Galaxy GT550 Desktop Shortwave Transceiver

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New price in 1970: USD 550.-

Frequency range

RX-range
10-80m
TX-range
10-80m
HAM bands
-
Stability
-
Tuning steps
-
Filters
9MHz crystal

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Receiver

Modulations
CW   USB   LSB  
Sensitivity
0.5µV @ 10dB S+S/N
Selectivity
2.1kHz @ 6dB (1.8:1 shape factor)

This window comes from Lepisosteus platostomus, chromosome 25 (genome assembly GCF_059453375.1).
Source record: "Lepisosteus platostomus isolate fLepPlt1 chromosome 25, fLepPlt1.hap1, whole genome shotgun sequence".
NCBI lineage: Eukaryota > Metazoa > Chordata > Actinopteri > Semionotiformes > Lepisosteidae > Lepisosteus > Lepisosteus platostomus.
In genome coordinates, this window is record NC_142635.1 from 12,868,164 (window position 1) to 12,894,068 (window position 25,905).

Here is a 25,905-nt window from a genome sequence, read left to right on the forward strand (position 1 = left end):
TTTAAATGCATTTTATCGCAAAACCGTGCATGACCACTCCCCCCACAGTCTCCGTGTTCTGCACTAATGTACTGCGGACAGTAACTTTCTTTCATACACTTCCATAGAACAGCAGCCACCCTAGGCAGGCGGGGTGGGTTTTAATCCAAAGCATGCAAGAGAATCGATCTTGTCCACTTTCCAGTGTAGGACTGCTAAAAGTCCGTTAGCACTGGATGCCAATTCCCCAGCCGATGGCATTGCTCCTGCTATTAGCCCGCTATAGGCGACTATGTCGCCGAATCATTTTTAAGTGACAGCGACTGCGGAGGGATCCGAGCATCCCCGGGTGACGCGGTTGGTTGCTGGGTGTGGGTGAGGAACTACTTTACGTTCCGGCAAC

Receiver system
-
IF-frequencies
-
Image rejection
-
Audio output
-

Transmitter

Modulations
CW   USB   LSB  
RF-Output
SSB: 550W PEP, CW: 360W

Connections

Antenna
SO-239
Impedance
-

Electrical

Power requirements
Mains
Current drain RX
-
TX
-

Physical

Dimensions (w×h×d)
152 × 280 × 330 mm (5.98 × 11.02 × 12.99 in)
Weight
7.70 kg (17.0 lbs)
Form factor
Base Station
Manufactured
Between 1969 and 19xx

Other features

Memories
-
Usage
Amateur / Ham radio operators
Features + options
-
Accessories
-

Manuals, diagrams and brochures

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Reviews

Outstanding Transceiver

Galaxy GT550, Desktop Shortwave Transceiver